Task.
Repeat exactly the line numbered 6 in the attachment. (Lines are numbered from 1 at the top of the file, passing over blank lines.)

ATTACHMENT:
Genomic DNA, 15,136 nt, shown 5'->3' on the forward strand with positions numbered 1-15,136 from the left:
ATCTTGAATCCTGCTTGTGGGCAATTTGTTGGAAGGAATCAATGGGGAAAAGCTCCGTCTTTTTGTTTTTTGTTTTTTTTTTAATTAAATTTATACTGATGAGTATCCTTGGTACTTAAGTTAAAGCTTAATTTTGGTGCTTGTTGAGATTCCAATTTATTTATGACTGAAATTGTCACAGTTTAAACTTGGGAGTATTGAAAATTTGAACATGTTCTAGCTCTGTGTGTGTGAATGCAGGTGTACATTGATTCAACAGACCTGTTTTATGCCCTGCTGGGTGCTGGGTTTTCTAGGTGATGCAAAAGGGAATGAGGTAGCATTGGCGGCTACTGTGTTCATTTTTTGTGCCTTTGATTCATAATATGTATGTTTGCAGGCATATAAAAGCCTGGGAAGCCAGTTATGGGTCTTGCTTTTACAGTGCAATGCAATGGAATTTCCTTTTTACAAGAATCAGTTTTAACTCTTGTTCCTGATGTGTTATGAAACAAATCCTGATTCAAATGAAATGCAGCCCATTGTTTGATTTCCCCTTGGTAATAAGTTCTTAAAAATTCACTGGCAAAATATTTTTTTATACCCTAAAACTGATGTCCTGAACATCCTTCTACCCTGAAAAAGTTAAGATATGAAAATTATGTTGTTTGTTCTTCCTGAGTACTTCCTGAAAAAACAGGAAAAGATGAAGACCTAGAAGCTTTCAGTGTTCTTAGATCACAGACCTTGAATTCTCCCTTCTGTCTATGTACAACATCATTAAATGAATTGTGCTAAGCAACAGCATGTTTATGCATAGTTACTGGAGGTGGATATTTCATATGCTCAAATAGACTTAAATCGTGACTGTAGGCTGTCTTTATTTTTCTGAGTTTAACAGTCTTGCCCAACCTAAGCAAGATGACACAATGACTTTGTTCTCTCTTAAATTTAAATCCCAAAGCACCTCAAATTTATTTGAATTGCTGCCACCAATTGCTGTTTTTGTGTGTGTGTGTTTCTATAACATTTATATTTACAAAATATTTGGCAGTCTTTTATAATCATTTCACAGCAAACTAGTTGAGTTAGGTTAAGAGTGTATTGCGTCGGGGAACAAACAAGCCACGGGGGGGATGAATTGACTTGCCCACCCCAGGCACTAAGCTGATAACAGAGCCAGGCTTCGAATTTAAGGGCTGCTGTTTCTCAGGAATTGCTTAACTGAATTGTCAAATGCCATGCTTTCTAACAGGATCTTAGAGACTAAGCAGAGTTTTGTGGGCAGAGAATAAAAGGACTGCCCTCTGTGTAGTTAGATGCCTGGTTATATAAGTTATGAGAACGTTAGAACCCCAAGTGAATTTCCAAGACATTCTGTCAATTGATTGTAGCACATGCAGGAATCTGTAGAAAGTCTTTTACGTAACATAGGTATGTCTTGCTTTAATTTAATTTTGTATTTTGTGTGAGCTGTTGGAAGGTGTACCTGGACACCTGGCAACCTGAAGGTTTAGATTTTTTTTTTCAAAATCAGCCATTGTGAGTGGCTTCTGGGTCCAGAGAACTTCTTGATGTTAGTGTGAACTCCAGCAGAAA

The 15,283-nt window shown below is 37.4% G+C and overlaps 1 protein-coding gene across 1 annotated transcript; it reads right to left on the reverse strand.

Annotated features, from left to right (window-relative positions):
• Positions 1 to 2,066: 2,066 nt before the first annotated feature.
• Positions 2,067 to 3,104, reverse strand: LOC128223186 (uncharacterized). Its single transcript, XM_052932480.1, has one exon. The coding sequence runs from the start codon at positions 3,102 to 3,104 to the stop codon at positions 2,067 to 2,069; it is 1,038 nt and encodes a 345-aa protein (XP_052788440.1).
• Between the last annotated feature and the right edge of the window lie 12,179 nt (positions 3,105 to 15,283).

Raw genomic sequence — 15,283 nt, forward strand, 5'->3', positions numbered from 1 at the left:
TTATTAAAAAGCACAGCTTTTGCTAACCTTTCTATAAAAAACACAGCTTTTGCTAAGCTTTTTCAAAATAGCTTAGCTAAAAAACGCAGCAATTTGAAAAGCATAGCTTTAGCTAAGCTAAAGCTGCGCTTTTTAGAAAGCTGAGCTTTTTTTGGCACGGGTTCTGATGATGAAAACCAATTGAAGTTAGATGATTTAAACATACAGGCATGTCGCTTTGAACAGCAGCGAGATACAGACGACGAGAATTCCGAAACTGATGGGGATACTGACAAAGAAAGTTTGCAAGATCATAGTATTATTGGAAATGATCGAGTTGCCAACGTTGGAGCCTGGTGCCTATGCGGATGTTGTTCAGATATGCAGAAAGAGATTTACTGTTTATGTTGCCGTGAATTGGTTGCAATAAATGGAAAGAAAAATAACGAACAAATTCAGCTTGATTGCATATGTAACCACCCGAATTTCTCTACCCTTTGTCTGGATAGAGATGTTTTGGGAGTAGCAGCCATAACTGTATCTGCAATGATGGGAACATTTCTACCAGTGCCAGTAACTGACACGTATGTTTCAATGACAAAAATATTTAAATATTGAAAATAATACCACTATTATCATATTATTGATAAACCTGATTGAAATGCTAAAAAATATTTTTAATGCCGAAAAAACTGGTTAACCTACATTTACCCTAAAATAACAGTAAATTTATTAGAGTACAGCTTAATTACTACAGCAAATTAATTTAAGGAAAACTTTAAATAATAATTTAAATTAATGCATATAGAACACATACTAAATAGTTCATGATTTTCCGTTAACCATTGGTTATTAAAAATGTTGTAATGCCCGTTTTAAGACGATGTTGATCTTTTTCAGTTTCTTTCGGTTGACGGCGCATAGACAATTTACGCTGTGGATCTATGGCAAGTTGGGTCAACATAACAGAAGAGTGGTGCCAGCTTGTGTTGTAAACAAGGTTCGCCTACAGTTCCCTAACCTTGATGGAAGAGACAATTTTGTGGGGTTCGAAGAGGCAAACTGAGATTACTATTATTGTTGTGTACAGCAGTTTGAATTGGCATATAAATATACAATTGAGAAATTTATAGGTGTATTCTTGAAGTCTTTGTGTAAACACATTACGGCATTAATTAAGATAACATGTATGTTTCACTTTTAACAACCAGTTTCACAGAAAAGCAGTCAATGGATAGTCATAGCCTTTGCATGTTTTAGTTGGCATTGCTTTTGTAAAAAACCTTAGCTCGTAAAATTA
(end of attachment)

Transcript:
• Positions 2,067 to 3,104, reverse strand: LOC128223186 (uncharacterized). Its single transcript, XM_052932480.1, has one exon. The coding sequence runs from the start codon at positions 3,102 to 3,104 to the stop codon at positions 2,067 to 2,069; it is 1,038 nt and encodes a 345-aa protein (XP_052788440.1).